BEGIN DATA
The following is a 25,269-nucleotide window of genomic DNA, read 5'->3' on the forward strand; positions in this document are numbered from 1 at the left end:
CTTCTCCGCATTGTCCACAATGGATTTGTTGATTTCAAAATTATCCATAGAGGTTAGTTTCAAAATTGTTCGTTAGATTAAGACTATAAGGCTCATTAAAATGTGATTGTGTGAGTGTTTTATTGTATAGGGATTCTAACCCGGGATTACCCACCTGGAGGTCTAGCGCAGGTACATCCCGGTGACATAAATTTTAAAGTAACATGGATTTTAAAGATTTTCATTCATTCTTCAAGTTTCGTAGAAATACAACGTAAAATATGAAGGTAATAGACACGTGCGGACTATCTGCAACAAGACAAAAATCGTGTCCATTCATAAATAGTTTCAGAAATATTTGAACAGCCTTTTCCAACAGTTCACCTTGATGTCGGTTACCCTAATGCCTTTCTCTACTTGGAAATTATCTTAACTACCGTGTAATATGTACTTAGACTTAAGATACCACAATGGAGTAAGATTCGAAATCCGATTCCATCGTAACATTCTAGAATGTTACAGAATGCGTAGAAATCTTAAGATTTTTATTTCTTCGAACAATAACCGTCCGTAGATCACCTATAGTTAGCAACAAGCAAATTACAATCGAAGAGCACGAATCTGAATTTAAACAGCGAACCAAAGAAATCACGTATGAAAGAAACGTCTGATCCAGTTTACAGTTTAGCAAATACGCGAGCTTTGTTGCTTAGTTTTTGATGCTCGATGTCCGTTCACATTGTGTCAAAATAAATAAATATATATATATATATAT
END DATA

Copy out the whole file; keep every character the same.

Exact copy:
The following is a 25,269-nucleotide window of genomic DNA, read 5'->3' on the forward strand; positions in this document are numbered from 1 at the left end:
CTTCTCCGCATTGTCCACAATGGATTTGTTGATTTCAAAATTATCCATAGAGGTTAGTTTCAAAATTGTTCGTTAGATTAAGACTATAAGGCTCATTAAAATGTGATTGTGTGAGTGTTTTATTGTATAGGGATTCTAACCCGGGATTACCCACCTGGAGGTCTAGCGCAGGTACATCCCGGTGACATAAATTTTAAAGTAACATGGATTTTAAAGATTTTCATTCATTCTTCAAGTTTCGTAGAAATACAACGTAAAATATGAAGGTAATAGACACGTGCGGACTATCTGCAACAAGACAAAAATCGTGTCCATTCATAAATAGTTTCAGAAATATTTGAACAGCCTTTTCCAACAGTTCACCTTGATGTCGGTTACCCTAATGCCTTTCTCTACTTGGAAATTATCTTAACTACCGTGTAATATGTACTTAGACTTAAGATACCACAATGGAGTAAGATTCGAAATCCGATTCCATCGTAACATTCTAGAATGTTACAGAATGCGTAGAAATCTTAAGATTTTTATTTCTTCGAACAATAACCGTCCGTAGATCACCTATAGTTAGCAACAAGCAAATTACAATCGAAGAGCACGAATCTGAATTTAAACAGCGAACCAAAGAAATCACGTATGAAAGAAACGTCTGATCCAGTTTACAGTTTAGCAAATACGCGAGCTTTGTTGCTTAGTTTTTGATGCTCGATGTCCGTTCACATTGTGTCAAAATAAATAAATATATATATATATATAT